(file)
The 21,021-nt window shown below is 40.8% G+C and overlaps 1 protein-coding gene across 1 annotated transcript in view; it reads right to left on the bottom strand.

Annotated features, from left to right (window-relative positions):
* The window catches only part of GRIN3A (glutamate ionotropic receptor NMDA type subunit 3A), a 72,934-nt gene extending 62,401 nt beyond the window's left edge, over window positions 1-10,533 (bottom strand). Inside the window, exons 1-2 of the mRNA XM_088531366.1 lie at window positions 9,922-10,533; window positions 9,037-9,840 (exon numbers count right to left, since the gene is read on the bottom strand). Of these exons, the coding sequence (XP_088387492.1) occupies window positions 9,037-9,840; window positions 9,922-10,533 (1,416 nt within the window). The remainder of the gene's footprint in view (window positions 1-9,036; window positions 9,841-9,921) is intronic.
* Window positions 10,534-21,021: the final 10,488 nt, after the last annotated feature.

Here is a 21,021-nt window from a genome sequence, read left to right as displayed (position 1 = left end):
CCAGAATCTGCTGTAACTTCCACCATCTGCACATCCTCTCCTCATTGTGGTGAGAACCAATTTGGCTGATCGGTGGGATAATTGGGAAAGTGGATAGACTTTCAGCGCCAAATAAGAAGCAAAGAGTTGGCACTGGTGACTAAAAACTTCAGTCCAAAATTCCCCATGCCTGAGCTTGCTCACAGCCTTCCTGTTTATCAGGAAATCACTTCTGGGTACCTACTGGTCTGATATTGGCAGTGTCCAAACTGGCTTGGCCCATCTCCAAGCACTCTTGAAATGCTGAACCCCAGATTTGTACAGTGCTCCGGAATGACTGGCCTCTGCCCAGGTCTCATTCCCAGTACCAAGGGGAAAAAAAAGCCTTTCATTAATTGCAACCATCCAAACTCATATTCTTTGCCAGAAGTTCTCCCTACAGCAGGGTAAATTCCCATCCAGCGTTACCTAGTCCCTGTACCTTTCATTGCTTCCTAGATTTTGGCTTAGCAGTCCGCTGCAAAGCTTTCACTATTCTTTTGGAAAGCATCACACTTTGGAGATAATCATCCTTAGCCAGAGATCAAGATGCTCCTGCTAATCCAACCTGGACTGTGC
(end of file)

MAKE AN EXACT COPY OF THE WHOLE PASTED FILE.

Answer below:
The 21,021-nt window shown below is 40.8% G+C and overlaps 1 protein-coding gene across 1 annotated transcript in view; it reads right to left on the bottom strand.

Annotated features, from left to right (window-relative positions):
* The window catches only part of GRIN3A (glutamate ionotropic receptor NMDA type subunit 3A), a 72,934-nt gene extending 62,401 nt beyond the window's left edge, over window positions 1-10,533 (bottom strand). Inside the window, exons 1-2 of the mRNA XM_088531366.1 lie at window positions 9,922-10,533; window positions 9,037-9,840 (exon numbers count right to left, since the gene is read on the bottom strand). Of these exons, the coding sequence (XP_088387492.1) occupies window positions 9,037-9,840; window positions 9,922-10,533 (1,416 nt within the window). The remainder of the gene's footprint in view (window positions 1-9,036; window positions 9,841-9,921) is intronic.
* Window positions 10,534-21,021: the final 10,488 nt, after the last annotated feature.

Here is a 21,021-nt window from a genome sequence, read left to right as displayed (position 1 = left end):
CCAGAATCTGCTGTAACTTCCACCATCTGCACATCCTCTCCTCATTGTGGTGAGAACCAATTTGGCTGATCGGTGGGATAATTGGGAAAGTGGATAGACTTTCAGCGCCAAATAAGAAGCAAAGAGTTGGCACTGGTGACTAAAAACTTCAGTCCAAAATTCCCCATGCCTGAGCTTGCTCACAGCCTTCCTGTTTATCAGGAAATCACTTCTGGGTACCTACTGGTCTGATATTGGCAGTGTCCAAACTGGCTTGGCCCATCTCCAAGCACTCTTGAAATGCTGAACCCCAGATTTGTACAGTGCTCCGGAATGACTGGCCTCTGCCCAGGTCTCATTCCCAGTACCAAGGGGAAAAAAAAGCCTTTCATTAATTGCAACCATCCAAACTCATATTCTTTGCCAGAAGTTCTCCCTACAGCAGGGTAAATTCCCATCCAGCGTTACCTAGTCCCTGTACCTTTCATTGCTTCCTAGATTTTGGCTTAGCAGTCCGCTGCAAAGCTTTCACTATTCTTTTGGAAAGCATCACACTTTGGAGATAATCATCCTTAGCCAGAGATCAAGATGCTCCTGCTAATCCAACCTGGACTGTGC